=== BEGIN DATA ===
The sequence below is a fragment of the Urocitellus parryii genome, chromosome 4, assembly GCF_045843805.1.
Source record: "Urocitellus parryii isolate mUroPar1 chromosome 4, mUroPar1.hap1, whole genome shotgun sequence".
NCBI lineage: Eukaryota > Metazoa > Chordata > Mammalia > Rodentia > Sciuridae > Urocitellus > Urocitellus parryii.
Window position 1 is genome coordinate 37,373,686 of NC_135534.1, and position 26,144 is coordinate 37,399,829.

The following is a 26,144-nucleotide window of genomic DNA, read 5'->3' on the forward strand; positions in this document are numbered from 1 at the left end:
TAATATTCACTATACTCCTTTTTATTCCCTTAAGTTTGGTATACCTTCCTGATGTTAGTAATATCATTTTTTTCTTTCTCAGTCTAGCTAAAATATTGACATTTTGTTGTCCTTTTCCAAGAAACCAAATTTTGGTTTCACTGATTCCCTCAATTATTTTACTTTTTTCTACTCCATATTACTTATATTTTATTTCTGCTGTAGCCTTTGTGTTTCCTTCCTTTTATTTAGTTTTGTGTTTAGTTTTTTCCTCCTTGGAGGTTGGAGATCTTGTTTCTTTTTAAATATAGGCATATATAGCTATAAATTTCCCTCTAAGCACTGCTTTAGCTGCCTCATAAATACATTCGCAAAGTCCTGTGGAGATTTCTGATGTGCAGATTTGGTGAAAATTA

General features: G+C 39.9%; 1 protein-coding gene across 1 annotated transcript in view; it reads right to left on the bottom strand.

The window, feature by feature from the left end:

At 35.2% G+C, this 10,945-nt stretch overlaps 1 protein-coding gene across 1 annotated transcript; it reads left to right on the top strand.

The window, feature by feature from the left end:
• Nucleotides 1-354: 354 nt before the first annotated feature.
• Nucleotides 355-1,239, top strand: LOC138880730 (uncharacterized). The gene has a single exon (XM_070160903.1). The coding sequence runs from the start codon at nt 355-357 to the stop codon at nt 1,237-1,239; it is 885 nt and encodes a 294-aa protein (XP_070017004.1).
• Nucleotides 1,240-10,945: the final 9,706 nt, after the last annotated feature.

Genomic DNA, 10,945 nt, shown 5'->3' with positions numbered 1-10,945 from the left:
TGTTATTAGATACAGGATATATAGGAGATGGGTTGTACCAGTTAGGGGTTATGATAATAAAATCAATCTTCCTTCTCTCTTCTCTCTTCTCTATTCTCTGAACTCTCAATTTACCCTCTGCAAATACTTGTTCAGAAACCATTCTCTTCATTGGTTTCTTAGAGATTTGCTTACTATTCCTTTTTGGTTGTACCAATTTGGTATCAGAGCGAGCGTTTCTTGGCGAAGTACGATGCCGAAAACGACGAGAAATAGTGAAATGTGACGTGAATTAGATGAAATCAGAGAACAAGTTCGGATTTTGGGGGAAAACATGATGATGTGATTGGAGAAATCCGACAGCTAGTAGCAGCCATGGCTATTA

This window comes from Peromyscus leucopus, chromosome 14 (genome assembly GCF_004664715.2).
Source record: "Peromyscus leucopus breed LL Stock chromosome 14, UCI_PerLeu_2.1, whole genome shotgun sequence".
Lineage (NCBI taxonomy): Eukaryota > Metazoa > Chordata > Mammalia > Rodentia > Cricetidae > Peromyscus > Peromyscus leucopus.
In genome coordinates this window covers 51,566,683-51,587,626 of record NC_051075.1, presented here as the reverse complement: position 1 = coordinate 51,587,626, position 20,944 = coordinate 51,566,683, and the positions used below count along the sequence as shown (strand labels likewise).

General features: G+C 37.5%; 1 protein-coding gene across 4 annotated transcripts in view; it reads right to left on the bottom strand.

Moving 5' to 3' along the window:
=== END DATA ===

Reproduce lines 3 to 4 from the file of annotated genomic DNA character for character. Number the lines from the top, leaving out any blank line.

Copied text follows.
NCBI lineage: Eukaryota > Metazoa > Chordata > Mammalia > Rodentia > Sciuridae > Urocitellus > Urocitellus parryii.
Window position 1 is genome coordinate 37,373,686 of NC_135534.1, and position 26,144 is coordinate 37,399,829.